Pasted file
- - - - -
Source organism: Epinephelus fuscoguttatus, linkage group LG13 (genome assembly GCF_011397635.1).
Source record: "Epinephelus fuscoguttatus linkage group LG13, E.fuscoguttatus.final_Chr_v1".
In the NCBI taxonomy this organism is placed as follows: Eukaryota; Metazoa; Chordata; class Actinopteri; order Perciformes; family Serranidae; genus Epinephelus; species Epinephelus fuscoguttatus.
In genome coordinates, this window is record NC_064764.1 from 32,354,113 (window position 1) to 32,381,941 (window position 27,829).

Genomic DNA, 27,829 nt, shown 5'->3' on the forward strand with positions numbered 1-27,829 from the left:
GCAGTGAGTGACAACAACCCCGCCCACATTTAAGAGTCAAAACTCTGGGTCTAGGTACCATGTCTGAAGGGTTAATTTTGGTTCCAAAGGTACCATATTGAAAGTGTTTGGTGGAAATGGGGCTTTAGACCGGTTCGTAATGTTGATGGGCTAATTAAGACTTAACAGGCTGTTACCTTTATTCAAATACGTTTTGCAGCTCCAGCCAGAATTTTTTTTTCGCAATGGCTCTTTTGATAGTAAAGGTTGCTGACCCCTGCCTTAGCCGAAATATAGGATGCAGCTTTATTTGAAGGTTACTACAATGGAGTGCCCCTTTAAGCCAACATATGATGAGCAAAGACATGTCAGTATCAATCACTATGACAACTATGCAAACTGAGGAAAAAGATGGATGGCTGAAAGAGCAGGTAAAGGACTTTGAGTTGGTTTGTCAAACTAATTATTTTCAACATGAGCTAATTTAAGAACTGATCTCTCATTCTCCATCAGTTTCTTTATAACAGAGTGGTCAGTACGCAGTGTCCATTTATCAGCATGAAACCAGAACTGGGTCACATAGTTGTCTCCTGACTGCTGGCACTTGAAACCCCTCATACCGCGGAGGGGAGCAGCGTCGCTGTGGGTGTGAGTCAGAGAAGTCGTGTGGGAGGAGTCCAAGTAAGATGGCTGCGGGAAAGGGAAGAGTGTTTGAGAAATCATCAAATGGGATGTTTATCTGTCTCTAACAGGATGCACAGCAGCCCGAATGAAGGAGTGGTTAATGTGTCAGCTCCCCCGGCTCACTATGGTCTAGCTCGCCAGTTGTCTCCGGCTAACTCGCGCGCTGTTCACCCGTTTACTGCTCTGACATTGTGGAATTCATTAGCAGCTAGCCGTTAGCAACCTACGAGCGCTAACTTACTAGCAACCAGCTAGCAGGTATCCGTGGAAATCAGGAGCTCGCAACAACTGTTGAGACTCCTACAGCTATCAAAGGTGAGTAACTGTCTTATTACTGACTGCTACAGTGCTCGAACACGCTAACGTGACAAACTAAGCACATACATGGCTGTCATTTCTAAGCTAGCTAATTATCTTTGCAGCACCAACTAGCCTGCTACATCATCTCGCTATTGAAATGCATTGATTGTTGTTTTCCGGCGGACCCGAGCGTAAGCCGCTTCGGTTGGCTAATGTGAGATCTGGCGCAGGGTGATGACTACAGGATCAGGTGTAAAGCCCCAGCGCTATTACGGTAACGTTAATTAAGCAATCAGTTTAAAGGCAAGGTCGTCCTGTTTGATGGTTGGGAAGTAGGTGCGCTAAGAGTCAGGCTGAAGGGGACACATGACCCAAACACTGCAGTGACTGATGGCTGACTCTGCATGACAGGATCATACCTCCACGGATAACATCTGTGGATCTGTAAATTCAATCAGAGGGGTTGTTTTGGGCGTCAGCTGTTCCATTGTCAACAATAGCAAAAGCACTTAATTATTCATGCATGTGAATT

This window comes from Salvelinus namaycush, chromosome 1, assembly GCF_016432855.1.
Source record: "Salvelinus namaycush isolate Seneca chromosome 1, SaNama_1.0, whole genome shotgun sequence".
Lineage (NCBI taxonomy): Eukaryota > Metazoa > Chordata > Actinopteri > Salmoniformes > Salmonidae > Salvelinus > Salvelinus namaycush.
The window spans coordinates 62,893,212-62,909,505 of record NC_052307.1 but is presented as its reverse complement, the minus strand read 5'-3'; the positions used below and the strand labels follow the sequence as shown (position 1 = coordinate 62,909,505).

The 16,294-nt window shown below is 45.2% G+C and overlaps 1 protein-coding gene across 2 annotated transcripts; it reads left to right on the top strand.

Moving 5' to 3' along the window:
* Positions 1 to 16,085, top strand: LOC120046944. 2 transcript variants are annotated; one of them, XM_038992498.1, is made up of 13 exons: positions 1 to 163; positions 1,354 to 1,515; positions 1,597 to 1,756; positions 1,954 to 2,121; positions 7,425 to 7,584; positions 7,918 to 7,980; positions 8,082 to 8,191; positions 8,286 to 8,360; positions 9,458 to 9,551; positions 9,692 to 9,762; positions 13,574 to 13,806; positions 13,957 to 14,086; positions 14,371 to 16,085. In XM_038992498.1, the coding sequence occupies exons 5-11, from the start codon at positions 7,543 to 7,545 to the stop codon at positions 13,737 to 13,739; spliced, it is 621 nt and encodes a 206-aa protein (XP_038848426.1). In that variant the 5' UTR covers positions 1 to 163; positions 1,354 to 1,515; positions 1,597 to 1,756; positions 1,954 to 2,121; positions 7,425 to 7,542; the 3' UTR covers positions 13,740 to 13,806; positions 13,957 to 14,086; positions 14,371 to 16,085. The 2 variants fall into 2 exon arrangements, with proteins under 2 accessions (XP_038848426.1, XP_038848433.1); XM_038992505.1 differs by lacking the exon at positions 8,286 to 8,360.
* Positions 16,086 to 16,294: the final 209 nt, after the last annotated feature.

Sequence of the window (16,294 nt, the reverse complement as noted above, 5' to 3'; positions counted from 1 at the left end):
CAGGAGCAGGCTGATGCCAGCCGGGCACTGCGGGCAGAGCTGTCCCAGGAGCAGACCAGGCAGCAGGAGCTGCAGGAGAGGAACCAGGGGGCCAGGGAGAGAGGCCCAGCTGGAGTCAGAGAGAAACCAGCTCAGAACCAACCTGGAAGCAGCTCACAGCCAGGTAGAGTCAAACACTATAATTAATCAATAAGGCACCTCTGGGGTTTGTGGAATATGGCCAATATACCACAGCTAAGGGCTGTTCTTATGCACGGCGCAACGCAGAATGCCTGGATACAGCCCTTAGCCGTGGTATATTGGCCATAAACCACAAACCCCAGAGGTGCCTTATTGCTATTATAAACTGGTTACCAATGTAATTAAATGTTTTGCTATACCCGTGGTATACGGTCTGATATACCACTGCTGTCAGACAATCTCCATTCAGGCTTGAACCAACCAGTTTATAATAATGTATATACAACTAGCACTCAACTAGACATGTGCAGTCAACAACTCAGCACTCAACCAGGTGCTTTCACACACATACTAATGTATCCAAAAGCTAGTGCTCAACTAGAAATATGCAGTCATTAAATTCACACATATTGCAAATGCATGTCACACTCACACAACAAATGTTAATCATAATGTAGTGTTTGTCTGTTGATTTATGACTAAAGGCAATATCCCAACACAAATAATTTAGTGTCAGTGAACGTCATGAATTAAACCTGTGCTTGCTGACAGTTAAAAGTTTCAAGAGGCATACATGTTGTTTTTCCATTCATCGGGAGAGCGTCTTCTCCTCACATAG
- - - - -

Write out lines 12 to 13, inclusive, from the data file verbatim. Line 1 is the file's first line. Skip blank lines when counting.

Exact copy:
Moving 5' to 3' along the window:
* Positions 1 to 16,085, top strand: LOC120046944. 2 transcript variants are annotated; one of them, XM_038992498.1, is made up of 13 exons: positions 1 to 163; positions 1,354 to 1,515; positions 1,597 to 1,756; positions 1,954 to 2,121; positions 7,425 to 7,584; positions 7,918 to 7,980; positions 8,082 to 8,191; positions 8,286 to 8,360; positions 9,458 to 9,551; positions 9,692 to 9,762; positions 13,574 to 13,806; positions 13,957 to 14,086; positions 14,371 to 16,085. In XM_038992498.1, the coding sequence occupies exons 5-11, from the start codon at positions 7,543 to 7,545 to the stop codon at positions 13,737 to 13,739; spliced, it is 621 nt and encodes a 206-aa protein (XP_038848426.1). In that variant the 5' UTR covers positions 1 to 163; positions 1,354 to 1,515; positions 1,597 to 1,756; positions 1,954 to 2,121; positions 7,425 to 7,542; the 3' UTR covers positions 13,740 to 13,806; positions 13,957 to 14,086; positions 14,371 to 16,085. The 2 variants fall into 2 exon arrangements, with proteins under 2 accessions (XP_038848426.1, XP_038848433.1); XM_038992505.1 differs by lacking the exon at positions 8,286 to 8,360.